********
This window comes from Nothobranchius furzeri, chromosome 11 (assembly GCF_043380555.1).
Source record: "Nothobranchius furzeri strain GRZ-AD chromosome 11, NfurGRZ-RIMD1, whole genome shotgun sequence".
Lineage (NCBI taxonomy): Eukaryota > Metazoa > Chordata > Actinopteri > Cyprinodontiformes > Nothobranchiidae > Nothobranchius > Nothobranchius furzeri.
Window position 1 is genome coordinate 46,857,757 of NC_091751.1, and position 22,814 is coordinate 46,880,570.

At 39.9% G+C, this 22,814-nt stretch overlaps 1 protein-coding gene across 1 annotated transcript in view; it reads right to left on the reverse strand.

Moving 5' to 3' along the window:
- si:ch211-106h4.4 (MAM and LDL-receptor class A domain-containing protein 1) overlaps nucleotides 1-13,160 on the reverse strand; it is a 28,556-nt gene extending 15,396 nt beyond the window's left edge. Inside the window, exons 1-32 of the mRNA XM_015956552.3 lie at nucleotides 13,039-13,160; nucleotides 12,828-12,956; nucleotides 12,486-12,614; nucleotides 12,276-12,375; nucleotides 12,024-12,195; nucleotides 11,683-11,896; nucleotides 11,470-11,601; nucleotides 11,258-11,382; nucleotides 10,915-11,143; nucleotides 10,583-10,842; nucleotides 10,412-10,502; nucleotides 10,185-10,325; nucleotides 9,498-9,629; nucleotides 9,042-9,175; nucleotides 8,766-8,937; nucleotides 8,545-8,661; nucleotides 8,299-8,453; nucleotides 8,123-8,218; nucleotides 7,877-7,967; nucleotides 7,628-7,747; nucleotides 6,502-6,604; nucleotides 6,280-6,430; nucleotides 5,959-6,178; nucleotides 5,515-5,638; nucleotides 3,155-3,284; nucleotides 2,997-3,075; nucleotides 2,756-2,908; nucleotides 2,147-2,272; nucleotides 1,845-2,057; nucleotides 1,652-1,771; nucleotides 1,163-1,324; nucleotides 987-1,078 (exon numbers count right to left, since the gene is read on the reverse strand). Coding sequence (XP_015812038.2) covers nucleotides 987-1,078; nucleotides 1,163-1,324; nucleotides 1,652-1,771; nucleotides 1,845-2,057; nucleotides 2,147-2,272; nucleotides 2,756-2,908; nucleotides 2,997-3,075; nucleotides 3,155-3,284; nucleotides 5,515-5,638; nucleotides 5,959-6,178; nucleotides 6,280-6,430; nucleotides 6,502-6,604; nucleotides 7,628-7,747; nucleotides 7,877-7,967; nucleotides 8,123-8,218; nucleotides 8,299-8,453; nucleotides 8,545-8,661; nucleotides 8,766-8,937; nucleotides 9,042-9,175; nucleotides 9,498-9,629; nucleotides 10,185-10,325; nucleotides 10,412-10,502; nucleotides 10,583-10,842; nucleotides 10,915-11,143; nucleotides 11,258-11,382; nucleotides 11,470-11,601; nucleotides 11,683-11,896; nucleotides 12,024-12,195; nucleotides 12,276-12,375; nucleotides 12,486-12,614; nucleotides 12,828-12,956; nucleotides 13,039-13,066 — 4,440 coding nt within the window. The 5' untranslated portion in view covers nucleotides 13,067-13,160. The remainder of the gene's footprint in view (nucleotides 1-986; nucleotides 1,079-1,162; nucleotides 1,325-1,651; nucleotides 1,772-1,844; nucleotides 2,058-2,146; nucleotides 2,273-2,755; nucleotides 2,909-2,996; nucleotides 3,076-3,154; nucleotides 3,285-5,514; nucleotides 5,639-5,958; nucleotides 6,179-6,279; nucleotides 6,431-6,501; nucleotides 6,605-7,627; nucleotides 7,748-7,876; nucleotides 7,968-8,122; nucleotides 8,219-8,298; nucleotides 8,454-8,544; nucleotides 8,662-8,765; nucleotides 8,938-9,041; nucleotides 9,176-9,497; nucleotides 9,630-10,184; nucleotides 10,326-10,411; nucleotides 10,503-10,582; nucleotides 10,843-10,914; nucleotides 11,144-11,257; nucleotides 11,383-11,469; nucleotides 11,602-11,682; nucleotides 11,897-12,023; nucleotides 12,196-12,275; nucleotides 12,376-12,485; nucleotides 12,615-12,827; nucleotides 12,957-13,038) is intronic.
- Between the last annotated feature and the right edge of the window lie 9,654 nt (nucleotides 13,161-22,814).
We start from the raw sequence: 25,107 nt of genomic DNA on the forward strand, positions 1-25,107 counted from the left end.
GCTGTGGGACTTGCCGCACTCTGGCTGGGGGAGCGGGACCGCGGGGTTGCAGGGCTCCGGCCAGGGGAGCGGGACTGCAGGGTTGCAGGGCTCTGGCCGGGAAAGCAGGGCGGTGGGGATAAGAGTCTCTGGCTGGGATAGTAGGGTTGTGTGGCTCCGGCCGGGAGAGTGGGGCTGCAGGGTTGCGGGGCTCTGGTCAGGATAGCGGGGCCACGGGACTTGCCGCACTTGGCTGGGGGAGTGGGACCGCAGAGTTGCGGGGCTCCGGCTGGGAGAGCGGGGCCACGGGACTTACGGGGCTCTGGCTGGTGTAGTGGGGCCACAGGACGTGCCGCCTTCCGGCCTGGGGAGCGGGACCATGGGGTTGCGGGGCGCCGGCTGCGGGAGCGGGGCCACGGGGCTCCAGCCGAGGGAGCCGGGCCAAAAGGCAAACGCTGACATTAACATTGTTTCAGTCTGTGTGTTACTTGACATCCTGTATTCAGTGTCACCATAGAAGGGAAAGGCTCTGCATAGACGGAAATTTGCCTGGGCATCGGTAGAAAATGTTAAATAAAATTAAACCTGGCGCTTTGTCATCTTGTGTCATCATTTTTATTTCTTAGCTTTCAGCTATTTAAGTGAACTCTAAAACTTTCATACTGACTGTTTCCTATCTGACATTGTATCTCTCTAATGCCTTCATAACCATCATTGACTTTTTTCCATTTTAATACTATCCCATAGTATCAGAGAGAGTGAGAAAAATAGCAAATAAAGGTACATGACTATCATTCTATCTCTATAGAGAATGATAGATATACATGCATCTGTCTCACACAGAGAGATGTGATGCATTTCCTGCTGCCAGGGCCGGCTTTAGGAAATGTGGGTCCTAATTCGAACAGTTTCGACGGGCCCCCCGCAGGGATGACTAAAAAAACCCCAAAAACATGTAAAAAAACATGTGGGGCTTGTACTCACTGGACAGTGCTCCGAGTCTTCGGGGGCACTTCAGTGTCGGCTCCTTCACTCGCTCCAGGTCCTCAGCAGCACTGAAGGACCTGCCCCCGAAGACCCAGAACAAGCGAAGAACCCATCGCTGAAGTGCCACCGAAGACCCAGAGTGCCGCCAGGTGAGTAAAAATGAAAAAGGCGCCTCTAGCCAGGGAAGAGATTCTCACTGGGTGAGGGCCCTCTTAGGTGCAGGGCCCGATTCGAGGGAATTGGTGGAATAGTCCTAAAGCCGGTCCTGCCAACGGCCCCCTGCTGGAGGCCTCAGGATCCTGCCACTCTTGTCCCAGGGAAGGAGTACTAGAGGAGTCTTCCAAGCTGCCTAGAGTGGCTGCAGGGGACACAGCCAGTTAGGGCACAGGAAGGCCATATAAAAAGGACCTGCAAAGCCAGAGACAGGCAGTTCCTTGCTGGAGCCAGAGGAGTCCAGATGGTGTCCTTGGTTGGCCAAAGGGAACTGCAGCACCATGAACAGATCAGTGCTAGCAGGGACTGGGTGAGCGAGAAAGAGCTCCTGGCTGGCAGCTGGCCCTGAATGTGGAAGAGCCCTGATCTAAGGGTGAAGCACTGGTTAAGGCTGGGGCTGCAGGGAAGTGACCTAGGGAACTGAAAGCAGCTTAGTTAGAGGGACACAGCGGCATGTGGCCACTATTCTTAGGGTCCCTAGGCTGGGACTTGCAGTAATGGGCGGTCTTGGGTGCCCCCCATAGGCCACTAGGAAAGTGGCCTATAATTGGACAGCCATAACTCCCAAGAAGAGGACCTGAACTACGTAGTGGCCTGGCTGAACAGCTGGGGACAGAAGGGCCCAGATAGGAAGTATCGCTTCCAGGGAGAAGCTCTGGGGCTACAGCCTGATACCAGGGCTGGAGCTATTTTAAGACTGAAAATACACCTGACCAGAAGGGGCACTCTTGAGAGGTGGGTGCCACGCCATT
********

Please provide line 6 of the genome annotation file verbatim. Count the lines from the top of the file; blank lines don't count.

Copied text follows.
Moving 5' to 3' along the window: